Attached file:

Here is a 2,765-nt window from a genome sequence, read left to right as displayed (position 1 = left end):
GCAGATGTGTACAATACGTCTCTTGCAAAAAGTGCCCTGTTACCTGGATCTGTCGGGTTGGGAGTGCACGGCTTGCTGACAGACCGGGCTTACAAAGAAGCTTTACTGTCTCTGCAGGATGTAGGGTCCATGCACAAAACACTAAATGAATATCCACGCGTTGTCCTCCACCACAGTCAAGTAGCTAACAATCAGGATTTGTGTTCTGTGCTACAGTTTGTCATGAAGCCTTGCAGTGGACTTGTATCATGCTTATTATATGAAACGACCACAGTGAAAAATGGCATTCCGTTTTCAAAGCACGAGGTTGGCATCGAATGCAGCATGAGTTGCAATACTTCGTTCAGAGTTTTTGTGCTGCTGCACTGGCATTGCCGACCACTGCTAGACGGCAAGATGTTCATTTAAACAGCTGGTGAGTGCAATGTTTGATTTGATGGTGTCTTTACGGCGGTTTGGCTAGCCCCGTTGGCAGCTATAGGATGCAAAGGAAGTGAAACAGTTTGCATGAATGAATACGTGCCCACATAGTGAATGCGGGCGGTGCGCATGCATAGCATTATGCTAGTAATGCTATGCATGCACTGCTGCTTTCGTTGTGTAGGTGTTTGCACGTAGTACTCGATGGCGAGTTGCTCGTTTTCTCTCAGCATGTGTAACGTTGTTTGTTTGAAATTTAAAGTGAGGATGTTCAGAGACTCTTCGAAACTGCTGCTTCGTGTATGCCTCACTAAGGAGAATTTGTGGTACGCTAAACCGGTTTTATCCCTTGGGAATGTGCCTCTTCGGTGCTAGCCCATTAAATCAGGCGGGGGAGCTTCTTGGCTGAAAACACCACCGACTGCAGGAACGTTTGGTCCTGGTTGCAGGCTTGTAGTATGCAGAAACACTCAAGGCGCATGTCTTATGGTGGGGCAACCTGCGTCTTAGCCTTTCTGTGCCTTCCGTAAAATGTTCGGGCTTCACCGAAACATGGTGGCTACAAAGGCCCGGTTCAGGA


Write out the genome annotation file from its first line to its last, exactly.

Here is a 2,765-nt window from a genome sequence, read left to right as displayed (position 1 = left end):
GCAGATGTGTACAATACGTCTCTTGCAAAAAGTGCCCTGTTACCTGGATCTGTCGGGTTGGGAGTGCACGGCTTGCTGACAGACCGGGCTTACAAAGAAGCTTTACTGTCTCTGCAGGATGTAGGGTCCATGCACAAAACACTAAATGAATATCCACGCGTTGTCCTCCACCACAGTCAAGTAGCTAACAATCAGGATTTGTGTTCTGTGCTACAGTTTGTCATGAAGCCTTGCAGTGGACTTGTATCATGCTTATTATATGAAACGACCACAGTGAAAAATGGCATTCCGTTTTCAAAGCACGAGGTTGGCATCGAATGCAGCATGAGTTGCAATACTTCGTTCAGAGTTTTTGTGCTGCTGCACTGGCATTGCCGACCACTGCTAGACGGCAAGATGTTCATTTAAACAGCTGGTGAGTGCAATGTTTGATTTGATGGTGTCTTTACGGCGGTTTGGCTAGCCCCGTTGGCAGCTATAGGATGCAAAGGAAGTGAAACAGTTTGCATGAATGAATACGTGCCCACATAGTGAATGCGGGCGGTGCGCATGCATAGCATTATGCTAGTAATGCTATGCATGCACTGCTGCTTTCGTTGTGTAGGTGTTTGCACGTAGTACTCGATGGCGAGTTGCTCGTTTTCTCTCAGCATGTGTAACGTTGTTTGTTTGAAATTTAAAGTGAGGATGTTCAGAGACTCTTCGAAACTGCTGCTTCGTGTATGCCTCACTAAGGAGAATTTGTGGTACGCTAAACCGGTTTTATCCCTTGGGAATGTGCCTCTTCGGTGCTAGCCCATTAAATCAGGCGGGGGAGCTTCTTGGCTGAAAACACCACCGACTGCAGGAACGTTTGGTCCTGGTTGCAGGCTTGTAGTATGCAGAAACACTCAAGGCGCATGTCTTATGGTGGGGCAACCTGCGTCTTAGCCTTTCTGTGCCTTCCGTAAAATGTTCGGGCTTCACCGAAACATGGTGGCTACAAAGGCCCGGTTCAGGA